Researchers at Salk’s Regulatory Biology Laboratory are finding evidence that circadian rhythm disruptions can influence diet and sleep and other areas of life.
Circadian rhythms follow a daily cycle and are among the most common types of biological clock, as most organisms, including people, are active during the day but sleep at night. But other aspects of life can also oscillate throughout the day, including cognitive ability or even mood.
Researchers at Salk’s Regulatory Biology Laboratory are finding more and more evidence that disruptions to this timing can influence diet and sleep and lead to obesity, stress, metabolic disorder and possibly even cancer.
“The circadian clock is the body’s internal timing system, which interacts with the timing of light and food to produce our daily rhythms,” says Salk professor Satchidananda Panda.
In the process of exploring how the liver’s daily cycles work, Panda found that mice that eat within a set amount of time (8-12 hours) resulted in slimmer, healthier mice than those who ate the same number of calories in a larger window of time, showing that when one eats may be as important as what one eats. If the benefits of this “time-restricted eating" hold true in humans, it could have profound impacts on treating overeating disorders, diabetes and obesity.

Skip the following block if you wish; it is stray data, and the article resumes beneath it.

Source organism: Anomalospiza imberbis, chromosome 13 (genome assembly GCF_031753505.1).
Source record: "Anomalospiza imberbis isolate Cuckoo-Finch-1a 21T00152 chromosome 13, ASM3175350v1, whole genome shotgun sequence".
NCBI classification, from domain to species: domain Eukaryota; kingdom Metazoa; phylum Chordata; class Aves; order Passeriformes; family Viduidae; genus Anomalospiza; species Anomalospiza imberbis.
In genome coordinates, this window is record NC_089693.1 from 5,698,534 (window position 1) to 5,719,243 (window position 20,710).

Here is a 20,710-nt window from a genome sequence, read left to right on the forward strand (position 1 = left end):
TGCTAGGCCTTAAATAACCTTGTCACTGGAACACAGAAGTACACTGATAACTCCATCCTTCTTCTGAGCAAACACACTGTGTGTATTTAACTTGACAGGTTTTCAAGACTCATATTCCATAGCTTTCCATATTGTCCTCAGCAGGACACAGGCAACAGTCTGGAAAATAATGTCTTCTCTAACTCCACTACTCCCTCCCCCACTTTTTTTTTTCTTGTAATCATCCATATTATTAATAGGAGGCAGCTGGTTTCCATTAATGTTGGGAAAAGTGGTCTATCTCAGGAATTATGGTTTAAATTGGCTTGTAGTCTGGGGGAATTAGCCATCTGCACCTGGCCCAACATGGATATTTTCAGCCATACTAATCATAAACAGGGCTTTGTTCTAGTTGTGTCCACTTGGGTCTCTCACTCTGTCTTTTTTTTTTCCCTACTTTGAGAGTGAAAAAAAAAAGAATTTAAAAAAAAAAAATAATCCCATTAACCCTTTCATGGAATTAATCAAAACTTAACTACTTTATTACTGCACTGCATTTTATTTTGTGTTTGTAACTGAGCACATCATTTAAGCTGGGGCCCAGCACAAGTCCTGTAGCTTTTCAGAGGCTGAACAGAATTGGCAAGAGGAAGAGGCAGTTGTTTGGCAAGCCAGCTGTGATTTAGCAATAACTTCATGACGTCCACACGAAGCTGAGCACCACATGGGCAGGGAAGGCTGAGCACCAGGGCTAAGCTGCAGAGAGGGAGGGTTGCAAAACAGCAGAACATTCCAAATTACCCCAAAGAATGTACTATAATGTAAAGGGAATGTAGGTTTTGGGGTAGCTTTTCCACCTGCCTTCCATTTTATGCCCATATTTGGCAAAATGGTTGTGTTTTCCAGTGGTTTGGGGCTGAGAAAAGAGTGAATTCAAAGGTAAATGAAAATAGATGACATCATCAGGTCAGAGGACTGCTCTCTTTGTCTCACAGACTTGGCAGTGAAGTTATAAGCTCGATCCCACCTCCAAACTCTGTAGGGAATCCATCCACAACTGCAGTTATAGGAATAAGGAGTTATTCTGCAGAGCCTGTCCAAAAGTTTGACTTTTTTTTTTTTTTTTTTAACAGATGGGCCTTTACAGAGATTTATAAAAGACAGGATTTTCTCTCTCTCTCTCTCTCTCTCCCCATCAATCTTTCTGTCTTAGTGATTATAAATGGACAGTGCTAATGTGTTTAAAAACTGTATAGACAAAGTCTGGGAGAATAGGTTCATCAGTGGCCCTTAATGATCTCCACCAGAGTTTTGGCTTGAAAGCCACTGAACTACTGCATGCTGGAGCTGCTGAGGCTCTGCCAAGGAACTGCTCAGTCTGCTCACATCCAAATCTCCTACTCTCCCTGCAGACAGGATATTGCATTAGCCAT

Panda studies the genes, molecules and cells that keep the whole body on the same internal clock. His lab has discovered that nearly 80% of genes follow a circadian rhythm, and he identified a pair of genes that help keep eating schedules in sync with daily sleep cycles. He often refers to the “discipline of the clock,” the fact that biological activity—such as the production of proteins that help process food—rises during an animal’s waking period and slows during its resting period.
Modern society offers access to food 24/7 now. Our changes in eating patterns affect how the body processes food and how it functions and may well be one of obesity's biggest challenges